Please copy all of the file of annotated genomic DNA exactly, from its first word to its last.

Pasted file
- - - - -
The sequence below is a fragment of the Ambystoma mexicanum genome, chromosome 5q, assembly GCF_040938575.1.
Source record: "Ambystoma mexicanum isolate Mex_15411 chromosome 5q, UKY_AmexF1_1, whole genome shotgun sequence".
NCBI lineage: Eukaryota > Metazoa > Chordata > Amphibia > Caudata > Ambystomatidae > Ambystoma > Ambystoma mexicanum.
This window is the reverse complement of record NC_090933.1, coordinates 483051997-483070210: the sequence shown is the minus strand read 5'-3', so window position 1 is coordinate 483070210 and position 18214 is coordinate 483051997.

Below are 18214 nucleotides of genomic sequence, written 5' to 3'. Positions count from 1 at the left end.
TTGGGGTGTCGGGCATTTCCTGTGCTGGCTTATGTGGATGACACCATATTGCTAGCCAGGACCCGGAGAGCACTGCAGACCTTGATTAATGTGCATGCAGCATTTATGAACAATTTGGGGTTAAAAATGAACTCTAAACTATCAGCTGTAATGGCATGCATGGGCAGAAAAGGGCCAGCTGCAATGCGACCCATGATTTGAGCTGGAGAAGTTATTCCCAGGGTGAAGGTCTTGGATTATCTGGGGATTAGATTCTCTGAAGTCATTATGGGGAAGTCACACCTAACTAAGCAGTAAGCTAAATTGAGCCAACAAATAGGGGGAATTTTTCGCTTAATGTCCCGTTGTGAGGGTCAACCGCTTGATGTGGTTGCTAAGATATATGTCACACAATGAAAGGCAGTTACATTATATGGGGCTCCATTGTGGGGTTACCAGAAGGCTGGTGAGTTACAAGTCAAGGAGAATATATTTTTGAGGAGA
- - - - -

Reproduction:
The sequence below is a fragment of the Ambystoma mexicanum genome, chromosome 5q, assembly GCF_040938575.1.
Source record: "Ambystoma mexicanum isolate Mex_15411 chromosome 5q, UKY_AmexF1_1, whole genome shotgun sequence".
NCBI lineage: Eukaryota > Metazoa > Chordata > Amphibia > Caudata > Ambystomatidae > Ambystoma > Ambystoma mexicanum.
This window is the reverse complement of record NC_090933.1, coordinates 483051997-483070210: the sequence shown is the minus strand read 5'-3', so window position 1 is coordinate 483070210 and position 18214 is coordinate 483051997.

Below are 18214 nucleotides of genomic sequence, written 5' to 3'. Positions count from 1 at the left end.
TTGGGGTGTCGGGCATTTCCTGTGCTGGCTTATGTGGATGACACCATATTGCTAGCCAGGACCCGGAGAGCACTGCAGACCTTGATTAATGTGCATGCAGCATTTATGAACAATTTGGGGTTAAAAATGAACTCTAAACTATCAGCTGTAATGGCATGCATGGGCAGAAAAGGGCCAGCTGCAATGCGACCCATGATTTGAGCTGGAGAAGTTATTCCCAGGGTGAAGGTCTTGGATTATCTGGGGATTAGATTCTCTGAAGTCATTATGGGGAAGTCACACCTAACTAAGCAGTAAGCTAAATTGAGCCAACAAATAGGGGGAATTTTTCGCTTAATGTCCCGTTGTGAGGGTCAACCGCTTGATGTGGTTGCTAAGATATATGTCACACAATGAAAGGCAGTTACATTATATGGGGCTCCATTGTGGGGTTACCAGAAGGCTGGTGAGTTACAAGTCAAGGAGAATATATTTTTGAGGAGA